Iran. Does your mind run a reel of images and sounds of the middle east? 

The Persian civilizations. Its rich Iranian history. The deserts. The mosques. The namaaz. The hijab. Traditional Irani cuisine and its most celebrated bastani; the saffron flavoured ice cream.

Iran, one of the oldest civilizations birthed, is a country that was once known as Persia. A piece of land that holds an intense story that uplifts you yet weighs you down. A place that was juggled between political systems of dictatorship and democracy. Yet, like a flowing stream of strength, Iran inches towards a better life. Amidst all the blending politics, it endures and tries to build itself again. Even with all the hard notions about Iran being antimodern and uncertain, it holds a unique beauty.

Its smells. Its textures. Its citadels. Its bathhouses. An experience of a walk, in its markets. This article is an outline that fills you with the intricacies of Iran.

Here is a list of 15 places every architect must visit in Iran to expand their travel and design experience.

1. Naqsh-e-Jahan Square

The beautiful phrase Naqsh-e Jahan translates to the patterns of the world. The square is fringed by buildings of the Safavid era, each having its unique architecture and function. It is a delicately designed gem that shines in Isfahan, constructed between 1598 and 1629 in the edict of Shah Abbas the Great.

The square represents the four main pillars of power with four buildings in the cardinal directions. It is one of the greatest squares of the world that has sustained the strains and stories of its nation for more than 400 years and is currently one of UNESCO’s world heritage sites.

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160 metres wide by 560 metres long square adorned by several mosques,markets and cultural©httpvisitairan.comnaqsh-e-jahan-square.jpg
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The Imam Mosque,symmetrically reflecting its elegance in yellows and blues_©httpswww.irantravelingcenter.comnaqsh-e-jahan-square-isfahan.jpg
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A blissful ornate of the vaulted roof insides_©wikimedia.jpg
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Mosaic detail from one of the buildings at the square_©Wikimedia.jpg

2. Golestan Palace

The Golestan Palace is a heritage site that belongs to the royal Qajar dynasty complex. It is a savoured building of gardens, stained glass, and artifacts from the collection of Iranian crafts and presents from Britain of the 18th-19th centuries. It consists of multiple buildings with differing functions i.e., a marble throne, Pond House, Containers Hall, Ivory Hall, mirror hall, building of wind catchers and a museum of gifts, and many more. 

The beauty is concentrated because of its materials and style, and currently, it is an edifice that has lasted 400 years of renovations and preservation.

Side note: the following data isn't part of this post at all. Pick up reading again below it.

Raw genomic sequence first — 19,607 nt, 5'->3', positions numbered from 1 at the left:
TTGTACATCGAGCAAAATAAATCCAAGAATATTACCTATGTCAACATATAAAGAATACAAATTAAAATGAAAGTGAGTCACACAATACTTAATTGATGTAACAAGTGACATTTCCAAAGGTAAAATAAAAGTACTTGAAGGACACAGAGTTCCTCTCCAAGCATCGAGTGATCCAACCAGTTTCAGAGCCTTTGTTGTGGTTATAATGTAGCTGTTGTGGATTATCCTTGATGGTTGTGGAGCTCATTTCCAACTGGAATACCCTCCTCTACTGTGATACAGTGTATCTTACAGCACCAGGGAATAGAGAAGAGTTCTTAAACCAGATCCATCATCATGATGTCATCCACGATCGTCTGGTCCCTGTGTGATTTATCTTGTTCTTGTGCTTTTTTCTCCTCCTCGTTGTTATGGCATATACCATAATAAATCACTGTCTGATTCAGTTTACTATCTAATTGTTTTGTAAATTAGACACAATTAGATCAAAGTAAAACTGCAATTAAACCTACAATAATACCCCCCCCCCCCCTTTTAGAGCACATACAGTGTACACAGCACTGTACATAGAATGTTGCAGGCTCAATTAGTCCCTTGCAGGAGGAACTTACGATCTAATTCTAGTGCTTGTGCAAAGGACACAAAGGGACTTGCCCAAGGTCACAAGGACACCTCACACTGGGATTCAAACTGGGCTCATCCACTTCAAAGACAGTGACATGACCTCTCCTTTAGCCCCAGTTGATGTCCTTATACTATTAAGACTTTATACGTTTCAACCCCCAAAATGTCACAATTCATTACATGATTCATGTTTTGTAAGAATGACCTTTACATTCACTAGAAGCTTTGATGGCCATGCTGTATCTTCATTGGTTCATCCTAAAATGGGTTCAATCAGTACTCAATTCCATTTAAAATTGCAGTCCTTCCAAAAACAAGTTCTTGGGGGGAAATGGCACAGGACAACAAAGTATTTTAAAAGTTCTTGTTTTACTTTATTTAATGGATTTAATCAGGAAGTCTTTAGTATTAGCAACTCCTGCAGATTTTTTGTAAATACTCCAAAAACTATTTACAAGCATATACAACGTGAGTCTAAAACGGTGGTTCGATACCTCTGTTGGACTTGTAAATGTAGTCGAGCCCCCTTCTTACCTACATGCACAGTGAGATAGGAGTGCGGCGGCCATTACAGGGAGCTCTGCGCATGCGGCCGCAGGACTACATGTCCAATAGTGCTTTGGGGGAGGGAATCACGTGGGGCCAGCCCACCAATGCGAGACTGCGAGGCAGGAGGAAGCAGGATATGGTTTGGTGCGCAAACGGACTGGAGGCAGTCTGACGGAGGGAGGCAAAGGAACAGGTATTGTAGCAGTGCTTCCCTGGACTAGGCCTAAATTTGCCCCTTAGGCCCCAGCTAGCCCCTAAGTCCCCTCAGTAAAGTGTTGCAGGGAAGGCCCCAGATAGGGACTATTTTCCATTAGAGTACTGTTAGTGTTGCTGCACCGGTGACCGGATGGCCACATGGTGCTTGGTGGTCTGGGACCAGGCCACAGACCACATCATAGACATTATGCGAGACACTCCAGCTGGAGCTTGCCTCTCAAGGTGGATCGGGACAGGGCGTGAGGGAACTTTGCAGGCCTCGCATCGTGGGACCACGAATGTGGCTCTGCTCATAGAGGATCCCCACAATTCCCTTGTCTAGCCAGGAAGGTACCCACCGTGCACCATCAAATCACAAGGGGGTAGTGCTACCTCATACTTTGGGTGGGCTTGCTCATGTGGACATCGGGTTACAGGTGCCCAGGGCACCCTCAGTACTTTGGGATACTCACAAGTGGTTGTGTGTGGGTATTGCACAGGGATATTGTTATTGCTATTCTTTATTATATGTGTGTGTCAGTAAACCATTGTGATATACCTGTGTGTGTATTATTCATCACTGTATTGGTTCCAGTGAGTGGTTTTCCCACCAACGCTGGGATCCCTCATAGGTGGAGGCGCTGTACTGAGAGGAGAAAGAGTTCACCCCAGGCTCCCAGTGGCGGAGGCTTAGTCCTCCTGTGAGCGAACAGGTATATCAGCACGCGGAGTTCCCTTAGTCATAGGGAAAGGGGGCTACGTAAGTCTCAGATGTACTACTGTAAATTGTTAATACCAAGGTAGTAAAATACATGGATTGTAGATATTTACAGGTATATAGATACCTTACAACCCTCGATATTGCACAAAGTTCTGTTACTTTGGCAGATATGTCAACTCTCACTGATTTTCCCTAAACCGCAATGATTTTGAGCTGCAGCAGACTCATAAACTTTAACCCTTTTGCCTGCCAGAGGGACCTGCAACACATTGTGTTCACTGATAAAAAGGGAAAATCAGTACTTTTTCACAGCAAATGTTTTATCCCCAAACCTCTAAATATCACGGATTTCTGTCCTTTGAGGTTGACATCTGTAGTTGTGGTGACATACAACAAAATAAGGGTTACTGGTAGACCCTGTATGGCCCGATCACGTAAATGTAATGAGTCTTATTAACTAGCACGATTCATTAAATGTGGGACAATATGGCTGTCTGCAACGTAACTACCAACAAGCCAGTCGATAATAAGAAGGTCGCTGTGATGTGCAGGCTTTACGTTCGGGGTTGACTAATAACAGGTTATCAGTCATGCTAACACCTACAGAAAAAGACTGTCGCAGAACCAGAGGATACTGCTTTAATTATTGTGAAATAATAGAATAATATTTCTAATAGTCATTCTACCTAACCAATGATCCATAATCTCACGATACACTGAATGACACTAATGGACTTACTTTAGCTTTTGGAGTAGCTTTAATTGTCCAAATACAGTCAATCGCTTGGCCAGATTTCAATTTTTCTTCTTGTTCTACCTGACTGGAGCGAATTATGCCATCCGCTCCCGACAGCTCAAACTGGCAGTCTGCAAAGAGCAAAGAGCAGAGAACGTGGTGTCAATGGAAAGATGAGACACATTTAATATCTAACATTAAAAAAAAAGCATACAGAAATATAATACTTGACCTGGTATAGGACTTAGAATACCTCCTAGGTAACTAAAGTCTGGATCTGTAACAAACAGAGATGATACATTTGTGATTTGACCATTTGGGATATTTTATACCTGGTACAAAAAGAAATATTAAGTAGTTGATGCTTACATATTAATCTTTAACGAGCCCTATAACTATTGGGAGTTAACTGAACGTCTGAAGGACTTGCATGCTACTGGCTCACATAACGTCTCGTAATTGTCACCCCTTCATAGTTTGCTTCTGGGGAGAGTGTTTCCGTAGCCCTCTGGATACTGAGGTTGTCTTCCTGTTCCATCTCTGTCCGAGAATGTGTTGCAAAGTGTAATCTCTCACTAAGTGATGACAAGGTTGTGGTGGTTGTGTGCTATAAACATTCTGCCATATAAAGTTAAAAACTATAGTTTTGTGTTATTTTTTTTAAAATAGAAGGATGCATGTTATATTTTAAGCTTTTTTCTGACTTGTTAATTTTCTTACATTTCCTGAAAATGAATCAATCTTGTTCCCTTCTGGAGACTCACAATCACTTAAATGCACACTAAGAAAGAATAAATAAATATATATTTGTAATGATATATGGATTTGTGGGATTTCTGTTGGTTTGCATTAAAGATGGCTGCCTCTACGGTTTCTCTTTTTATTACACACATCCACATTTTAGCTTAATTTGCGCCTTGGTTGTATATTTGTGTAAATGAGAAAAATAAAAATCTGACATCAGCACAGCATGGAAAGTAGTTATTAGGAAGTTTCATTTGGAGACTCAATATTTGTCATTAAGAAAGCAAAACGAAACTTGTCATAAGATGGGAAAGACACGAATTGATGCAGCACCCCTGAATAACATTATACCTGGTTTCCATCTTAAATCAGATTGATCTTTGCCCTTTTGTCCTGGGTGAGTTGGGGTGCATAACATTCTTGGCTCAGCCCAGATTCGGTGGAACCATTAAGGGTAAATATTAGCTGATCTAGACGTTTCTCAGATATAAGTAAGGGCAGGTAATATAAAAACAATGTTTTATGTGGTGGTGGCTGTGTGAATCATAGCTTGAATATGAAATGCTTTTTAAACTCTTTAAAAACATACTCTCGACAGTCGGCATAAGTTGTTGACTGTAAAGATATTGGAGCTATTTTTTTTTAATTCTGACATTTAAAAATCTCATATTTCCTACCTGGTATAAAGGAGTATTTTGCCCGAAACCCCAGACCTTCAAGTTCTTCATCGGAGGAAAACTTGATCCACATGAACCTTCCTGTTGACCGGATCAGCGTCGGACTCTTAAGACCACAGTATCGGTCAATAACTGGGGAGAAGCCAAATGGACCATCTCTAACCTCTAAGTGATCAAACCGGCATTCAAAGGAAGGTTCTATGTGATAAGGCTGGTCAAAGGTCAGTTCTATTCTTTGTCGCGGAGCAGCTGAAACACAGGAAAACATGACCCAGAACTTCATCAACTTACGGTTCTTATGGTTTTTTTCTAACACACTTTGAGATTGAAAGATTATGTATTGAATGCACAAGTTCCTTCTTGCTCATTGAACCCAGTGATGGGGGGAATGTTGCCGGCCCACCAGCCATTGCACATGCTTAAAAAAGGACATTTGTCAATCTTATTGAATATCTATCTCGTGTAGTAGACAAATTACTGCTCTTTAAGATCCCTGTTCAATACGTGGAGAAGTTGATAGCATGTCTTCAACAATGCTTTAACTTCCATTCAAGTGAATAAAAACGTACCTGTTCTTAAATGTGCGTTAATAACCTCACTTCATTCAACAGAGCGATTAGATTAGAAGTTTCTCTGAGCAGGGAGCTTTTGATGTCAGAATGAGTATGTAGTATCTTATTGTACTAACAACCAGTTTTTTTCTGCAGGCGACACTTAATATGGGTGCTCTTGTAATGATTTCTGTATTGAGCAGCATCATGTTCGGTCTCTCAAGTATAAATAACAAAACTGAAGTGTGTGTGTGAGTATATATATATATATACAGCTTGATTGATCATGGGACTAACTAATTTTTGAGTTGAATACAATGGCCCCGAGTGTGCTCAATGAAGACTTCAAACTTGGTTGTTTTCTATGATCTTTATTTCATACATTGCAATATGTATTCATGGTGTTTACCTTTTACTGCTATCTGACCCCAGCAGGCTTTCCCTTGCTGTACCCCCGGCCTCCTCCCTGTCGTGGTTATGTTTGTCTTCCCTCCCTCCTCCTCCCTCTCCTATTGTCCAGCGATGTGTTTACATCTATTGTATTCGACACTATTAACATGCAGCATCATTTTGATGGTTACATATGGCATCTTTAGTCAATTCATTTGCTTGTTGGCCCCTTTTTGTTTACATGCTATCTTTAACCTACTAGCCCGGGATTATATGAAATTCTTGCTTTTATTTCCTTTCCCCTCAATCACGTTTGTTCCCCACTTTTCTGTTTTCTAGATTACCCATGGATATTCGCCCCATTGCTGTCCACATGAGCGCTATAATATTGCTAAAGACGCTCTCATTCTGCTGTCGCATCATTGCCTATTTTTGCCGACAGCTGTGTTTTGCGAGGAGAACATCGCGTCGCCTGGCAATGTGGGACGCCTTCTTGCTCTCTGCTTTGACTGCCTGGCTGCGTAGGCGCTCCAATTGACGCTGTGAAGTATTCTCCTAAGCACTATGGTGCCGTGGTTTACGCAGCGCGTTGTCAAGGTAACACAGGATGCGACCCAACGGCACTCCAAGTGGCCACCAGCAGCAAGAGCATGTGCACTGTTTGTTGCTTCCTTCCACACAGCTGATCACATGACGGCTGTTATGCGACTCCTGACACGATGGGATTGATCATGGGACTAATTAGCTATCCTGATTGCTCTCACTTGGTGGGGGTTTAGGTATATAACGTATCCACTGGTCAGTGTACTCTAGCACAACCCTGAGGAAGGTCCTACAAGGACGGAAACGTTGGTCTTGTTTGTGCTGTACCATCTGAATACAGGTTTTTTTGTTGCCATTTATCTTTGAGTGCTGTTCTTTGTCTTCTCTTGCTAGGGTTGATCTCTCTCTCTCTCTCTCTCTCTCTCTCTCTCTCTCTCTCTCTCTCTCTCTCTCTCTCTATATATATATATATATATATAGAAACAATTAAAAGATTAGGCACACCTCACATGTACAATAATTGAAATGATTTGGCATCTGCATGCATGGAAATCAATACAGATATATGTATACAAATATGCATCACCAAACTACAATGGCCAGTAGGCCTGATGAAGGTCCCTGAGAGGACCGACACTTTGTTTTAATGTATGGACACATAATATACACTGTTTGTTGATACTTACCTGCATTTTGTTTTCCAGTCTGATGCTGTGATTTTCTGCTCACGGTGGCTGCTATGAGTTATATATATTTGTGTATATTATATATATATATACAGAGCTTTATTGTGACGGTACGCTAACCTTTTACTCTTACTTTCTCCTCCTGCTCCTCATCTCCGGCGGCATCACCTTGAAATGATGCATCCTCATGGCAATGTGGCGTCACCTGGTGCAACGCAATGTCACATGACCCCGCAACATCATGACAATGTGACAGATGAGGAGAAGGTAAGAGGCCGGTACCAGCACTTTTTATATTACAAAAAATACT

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The palace front; Twinning pathways separated by an enriching gush of water_©Pinterest.jpg
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A multicoloured mosaic canvas matched with natural stone and timber _©Pinterest.jpg
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Persian stained glass and dancing light_©Pinterest.jpg
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The mirror hall, rugged and royally lightened with chandeliers_©Pintterest.jpg

3. Aali Qapu Palace

An Imperial Palace located to the west of Nashq-e-Jahan served as a grand entrance to the vast palace. It holds a history of being the residence of the Safavid dynasty rulers. It has six floors summing up to a height of 42 meters. Spiral staircases were used for vertical circulation. 

The most highlighting feature is the music hall on the sixth floor, it has deep niches on the insides of its roof acting as an acoustic enhancer as well as an aesthetic value-adding element. This regal palace is recognized by UNESCO as a Safavid treasure.

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A mild purple sunset washing across the reflection of this spectacular beauty_©Amir Pashaei.jpg
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Dark hollows in the roof that enhances the sound quality of the music hall_©wikipedia.jpg
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A closer look at the patterned voids in the roof_©Evgeniy Fesenko.jpg
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The walls are tenderly coated in frescos and persian art and motifs_©wikipedia.jpg

4. Si-o-se-pol Bridge 

It is an extensive vaulted arched bridge that spans up to 298 meters in length and is one of the largest bridges laid in Isfahan. The bridge set over Zayanderud, the largest river in the Iranian plateau was built in the Safavid style to function both as a dam and a bridge. It is made of stone and brick and consists of 33 rows of superimposed arches. 

The bridge was the focal connecting element between the city’s vital Armenian neighborhood of New Julfa and the mansions of the elite.

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The illuminated arches flanked on both sides of the structure along its stretch_©wikipedia.jpg
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The interior of the bridge leaving a silenced echo of repetition_©Nasser-sadeghi.jpg